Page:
Radio Astronomy

At the present time, the world’s largest radio telescope, the Square Kilometre Array (SKA), is being developed. It will consist of hundreds of dishes and more than 100,000 antennas.

While it enables astronomers to monitor the sky in unprecedented detail, it can easily push computing requirements into the exascale domain. However, even for existing telescopes such as the LOw-Frequency ARray (LOFAR), with in the order of 50,000 antennas grouped into about 50 stations, data processing remains challenging.
In the path from antenna signal to sky image, the data undergo a long sequence of transformations: e.g., beam forming, filtering, correlations, detection of bad data (due to interference), calibration, and imaging. Within DEEP-EST, we study the computationally most challenging applications, and develop new techniques to speed up processing and increase energy efficiency.

The correlator, for example, is one of these applications. It combines telescope data in real time, as the data rates are too high to store data for more than a few seconds. We accelerate this application by using GPUs, which are well suited for this type of signal-processing tasks. So the correlator runs on either ESB or DAM:


Workflow Tk 1.5

Hardware-software co-design plays an important role. For example, we experiment with a novel GPU technology, called Tensor Cores. Tensor Cores are special-purpose units that perform mixed-precision matrix multiplications at much higher speeds than regular GPU cores. They are designed to speed up training and inference in deep-learning applications, but we apply them for signal processing purposes (e.g., correlations, beam forming). Especially on the latest generation of GPUs, the NVIDIA A100, this leads to an enormous improvement in performance and energy efficiency:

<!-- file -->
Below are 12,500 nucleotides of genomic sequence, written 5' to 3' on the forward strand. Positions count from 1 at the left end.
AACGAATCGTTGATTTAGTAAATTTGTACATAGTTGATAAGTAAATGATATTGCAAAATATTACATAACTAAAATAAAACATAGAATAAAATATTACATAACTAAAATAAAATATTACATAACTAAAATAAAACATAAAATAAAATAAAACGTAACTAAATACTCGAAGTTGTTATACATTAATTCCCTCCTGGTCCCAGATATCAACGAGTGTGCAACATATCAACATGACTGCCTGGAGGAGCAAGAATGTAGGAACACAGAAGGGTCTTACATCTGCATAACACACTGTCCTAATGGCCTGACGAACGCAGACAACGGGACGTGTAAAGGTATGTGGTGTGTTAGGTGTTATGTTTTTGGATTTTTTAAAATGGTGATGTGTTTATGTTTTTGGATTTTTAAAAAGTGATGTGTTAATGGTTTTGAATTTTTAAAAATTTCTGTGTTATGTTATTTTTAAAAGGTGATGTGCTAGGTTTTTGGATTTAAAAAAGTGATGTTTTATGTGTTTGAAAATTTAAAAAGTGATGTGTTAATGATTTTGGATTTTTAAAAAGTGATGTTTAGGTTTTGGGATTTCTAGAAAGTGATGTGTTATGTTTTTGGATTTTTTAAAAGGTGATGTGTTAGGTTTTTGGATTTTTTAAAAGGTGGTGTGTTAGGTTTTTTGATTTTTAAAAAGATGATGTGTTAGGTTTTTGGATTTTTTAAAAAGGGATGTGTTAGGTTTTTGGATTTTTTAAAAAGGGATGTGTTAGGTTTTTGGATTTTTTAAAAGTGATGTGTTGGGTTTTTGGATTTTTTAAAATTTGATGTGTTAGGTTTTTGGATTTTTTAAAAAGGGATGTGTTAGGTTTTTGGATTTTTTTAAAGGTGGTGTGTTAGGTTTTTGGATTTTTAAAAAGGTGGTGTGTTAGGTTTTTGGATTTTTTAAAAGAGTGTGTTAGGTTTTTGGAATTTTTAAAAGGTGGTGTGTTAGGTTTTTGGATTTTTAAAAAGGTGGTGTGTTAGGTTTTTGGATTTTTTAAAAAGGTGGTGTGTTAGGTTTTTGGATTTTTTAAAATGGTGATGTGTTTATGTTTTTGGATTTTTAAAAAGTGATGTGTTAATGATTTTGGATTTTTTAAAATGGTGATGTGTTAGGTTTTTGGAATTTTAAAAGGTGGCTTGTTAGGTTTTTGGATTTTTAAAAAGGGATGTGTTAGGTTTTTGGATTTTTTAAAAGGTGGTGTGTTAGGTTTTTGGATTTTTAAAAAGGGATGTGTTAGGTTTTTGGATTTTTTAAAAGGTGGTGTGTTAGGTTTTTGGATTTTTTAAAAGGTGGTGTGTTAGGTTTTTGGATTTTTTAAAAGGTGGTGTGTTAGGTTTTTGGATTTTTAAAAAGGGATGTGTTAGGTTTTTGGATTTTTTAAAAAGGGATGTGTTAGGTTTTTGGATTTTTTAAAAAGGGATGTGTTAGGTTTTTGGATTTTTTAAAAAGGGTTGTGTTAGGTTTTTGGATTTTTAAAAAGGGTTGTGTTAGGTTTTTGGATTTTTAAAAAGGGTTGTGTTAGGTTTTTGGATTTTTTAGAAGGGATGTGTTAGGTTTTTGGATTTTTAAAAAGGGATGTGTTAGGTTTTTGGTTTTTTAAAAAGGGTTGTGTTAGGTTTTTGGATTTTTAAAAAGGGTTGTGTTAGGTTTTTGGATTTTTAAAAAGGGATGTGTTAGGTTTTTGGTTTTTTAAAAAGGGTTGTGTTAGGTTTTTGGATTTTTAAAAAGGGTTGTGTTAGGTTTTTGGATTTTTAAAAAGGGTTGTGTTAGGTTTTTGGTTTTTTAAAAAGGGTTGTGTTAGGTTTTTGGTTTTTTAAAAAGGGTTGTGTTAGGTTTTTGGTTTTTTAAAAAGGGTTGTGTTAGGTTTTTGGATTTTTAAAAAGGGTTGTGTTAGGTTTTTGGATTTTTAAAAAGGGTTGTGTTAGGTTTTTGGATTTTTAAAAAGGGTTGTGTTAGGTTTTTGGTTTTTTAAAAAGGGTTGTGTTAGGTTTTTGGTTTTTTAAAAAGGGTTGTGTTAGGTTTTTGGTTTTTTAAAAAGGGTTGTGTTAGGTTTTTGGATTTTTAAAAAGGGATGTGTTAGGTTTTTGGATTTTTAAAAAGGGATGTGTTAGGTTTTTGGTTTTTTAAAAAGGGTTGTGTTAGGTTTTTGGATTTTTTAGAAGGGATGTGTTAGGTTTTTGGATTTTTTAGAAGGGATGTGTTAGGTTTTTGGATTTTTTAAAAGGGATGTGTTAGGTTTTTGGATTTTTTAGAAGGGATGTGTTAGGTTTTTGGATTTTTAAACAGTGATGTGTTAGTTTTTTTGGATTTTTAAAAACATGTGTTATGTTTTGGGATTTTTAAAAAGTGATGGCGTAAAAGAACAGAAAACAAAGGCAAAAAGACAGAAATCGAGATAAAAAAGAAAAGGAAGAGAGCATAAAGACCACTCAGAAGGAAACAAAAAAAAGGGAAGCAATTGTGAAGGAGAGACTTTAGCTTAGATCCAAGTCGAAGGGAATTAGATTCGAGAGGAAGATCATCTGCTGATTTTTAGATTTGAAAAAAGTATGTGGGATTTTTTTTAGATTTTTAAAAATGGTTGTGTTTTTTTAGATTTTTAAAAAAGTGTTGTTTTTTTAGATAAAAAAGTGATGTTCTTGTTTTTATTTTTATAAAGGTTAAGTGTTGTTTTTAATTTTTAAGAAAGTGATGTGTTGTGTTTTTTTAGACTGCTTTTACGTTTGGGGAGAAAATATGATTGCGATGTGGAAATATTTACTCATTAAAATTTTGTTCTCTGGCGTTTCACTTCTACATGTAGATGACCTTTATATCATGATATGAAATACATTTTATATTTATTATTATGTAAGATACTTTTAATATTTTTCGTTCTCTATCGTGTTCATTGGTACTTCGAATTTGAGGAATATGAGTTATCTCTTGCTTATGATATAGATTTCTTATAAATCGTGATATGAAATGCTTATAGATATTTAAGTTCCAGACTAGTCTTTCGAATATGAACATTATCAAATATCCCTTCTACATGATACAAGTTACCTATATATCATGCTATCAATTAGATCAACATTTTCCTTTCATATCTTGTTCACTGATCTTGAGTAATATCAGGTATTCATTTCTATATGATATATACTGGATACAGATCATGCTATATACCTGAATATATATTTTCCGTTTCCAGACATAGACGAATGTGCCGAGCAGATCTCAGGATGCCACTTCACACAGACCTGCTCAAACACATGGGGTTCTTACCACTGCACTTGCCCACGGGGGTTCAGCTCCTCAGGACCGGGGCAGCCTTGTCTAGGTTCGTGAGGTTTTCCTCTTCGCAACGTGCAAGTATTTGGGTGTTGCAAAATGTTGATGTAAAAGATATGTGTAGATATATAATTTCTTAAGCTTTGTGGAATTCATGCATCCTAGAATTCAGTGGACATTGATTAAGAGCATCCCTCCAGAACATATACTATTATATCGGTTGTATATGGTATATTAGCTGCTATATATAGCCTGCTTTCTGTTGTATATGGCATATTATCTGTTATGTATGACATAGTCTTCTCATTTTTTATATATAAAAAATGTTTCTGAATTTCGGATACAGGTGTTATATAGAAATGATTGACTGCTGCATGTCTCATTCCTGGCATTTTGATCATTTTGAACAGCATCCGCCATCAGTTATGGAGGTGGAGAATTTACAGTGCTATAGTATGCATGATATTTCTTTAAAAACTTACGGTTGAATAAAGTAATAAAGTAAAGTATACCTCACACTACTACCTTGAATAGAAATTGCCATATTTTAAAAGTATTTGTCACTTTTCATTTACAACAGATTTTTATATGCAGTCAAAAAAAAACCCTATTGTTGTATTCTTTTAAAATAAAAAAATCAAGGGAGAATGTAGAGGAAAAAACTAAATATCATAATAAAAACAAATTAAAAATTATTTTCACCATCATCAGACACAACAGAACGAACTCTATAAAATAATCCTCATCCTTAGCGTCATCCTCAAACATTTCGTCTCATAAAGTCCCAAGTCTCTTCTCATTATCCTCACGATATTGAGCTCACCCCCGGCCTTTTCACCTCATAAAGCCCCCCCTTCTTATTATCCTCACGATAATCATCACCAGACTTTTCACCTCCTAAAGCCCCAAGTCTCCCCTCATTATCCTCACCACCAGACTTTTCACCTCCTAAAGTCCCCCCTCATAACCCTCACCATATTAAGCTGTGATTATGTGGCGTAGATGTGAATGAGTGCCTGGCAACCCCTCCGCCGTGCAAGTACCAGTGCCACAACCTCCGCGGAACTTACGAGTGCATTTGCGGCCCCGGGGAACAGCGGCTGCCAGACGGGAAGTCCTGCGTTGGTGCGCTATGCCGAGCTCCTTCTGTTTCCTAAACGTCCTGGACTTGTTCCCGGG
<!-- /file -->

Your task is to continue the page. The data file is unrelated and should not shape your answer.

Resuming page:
Another challenging application is the imager. The imager transforms calibrated correlations into a sky image. This application uses a novel imaging algorithm, called Image-Domain Gridding (IDG). IDG corrects for direction-dependent effects (such as ionospheric disturbance) much more efficiently than traditional algorithms, yielding higher-quality images than before. Despite the algorithmic improvements, it can still be the computationally most demanding application of the whole pipeline, hence we also accelerated this application to run on GPUs or FPGAs:


As another hardware-software co-design example, the imager runs extremely efficient on GPUs, because the ratio of multiplies, additions, sine, and cosine operations that the imaging algorithm performs, exactly matches the ratio that the DEEP-EST GPU hardware provides.

We also experiment with new FPGA technologies, such as the availability of a high-level programming language (OpenCL), hard Floating-Point Units, and the tight integration with regular CPU cores. They dramatically reduce development times (compared to programming in a traditional Hardware Description Language), and allow using FPGAs for applications that were previously deemed too complex, such as the imaging application.

We compared performance, energy efficiency, architectures, optimizations, programming models, programming effort on the DAS-5 machine for a EuroPar’19 paper:


DEEP-EST thus provides the means to explore new technologies, that will eventually result in more powerful, more energy efficient, and cheaper radio-astronomical instruments.